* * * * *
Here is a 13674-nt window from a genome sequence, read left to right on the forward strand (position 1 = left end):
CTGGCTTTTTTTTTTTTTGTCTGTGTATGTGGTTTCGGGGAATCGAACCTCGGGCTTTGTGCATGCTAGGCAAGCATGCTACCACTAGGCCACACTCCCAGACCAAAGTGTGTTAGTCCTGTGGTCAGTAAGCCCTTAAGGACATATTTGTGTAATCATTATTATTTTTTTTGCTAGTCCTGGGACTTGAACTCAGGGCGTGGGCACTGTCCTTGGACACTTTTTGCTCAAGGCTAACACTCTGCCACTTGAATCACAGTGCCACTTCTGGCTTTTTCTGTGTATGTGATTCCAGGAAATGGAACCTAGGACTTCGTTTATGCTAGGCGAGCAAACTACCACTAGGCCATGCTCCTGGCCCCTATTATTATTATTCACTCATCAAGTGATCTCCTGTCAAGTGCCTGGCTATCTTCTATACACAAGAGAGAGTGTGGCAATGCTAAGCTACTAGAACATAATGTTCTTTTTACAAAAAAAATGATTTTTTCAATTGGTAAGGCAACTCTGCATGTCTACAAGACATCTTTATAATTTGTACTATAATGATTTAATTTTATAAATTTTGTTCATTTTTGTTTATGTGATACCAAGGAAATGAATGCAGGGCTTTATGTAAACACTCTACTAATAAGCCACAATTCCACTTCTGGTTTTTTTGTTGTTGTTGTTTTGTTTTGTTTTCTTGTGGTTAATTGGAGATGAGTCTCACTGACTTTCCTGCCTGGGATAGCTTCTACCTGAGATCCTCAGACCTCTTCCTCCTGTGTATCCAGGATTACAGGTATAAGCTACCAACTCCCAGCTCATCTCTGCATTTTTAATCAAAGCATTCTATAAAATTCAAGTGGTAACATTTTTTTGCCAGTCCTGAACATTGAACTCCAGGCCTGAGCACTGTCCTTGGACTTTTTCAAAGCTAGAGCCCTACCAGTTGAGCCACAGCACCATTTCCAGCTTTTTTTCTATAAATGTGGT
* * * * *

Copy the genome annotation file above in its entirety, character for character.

Here is a 13674-nt window from a genome sequence, read left to right on the forward strand (position 1 = left end):
CTGGCTTTTTTTTTTTTTGTCTGTGTATGTGGTTTCGGGGAATCGAACCTCGGGCTTTGTGCATGCTAGGCAAGCATGCTACCACTAGGCCACACTCCCAGACCAAAGTGTGTTAGTCCTGTGGTCAGTAAGCCCTTAAGGACATATTTGTGTAATCATTATTATTTTTTTTGCTAGTCCTGGGACTTGAACTCAGGGCGTGGGCACTGTCCTTGGACACTTTTTGCTCAAGGCTAACACTCTGCCACTTGAATCACAGTGCCACTTCTGGCTTTTTCTGTGTATGTGATTCCAGGAAATGGAACCTAGGACTTCGTTTATGCTAGGCGAGCAAACTACCACTAGGCCATGCTCCTGGCCCCTATTATTATTATTCACTCATCAAGTGATCTCCTGTCAAGTGCCTGGCTATCTTCTATACACAAGAGAGAGTGTGGCAATGCTAAGCTACTAGAACATAATGTTCTTTTTACAAAAAAAATGATTTTTTCAATTGGTAAGGCAACTCTGCATGTCTACAAGACATCTTTATAATTTGTACTATAATGATTTAATTTTATAAATTTTGTTCATTTTTGTTTATGTGATACCAAGGAAATGAATGCAGGGCTTTATGTAAACACTCTACTAATAAGCCACAATTCCACTTCTGGTTTTTTTGTTGTTGTTGTTTTGTTTTGTTTTCTTGTGGTTAATTGGAGATGAGTCTCACTGACTTTCCTGCCTGGGATAGCTTCTACCTGAGATCCTCAGACCTCTTCCTCCTGTGTATCCAGGATTACAGGTATAAGCTACCAACTCCCAGCTCATCTCTGCATTTTTAATCAAAGCATTCTATAAAATTCAAGTGGTAACATTTTTTTGCCAGTCCTGAACATTGAACTCCAGGCCTGAGCACTGTCCTTGGACTTTTTCAAAGCTAGAGCCCTACCAGTTGAGCCACAGCACCATTTCCAGCTTTTTTTCTATAAATGTGGT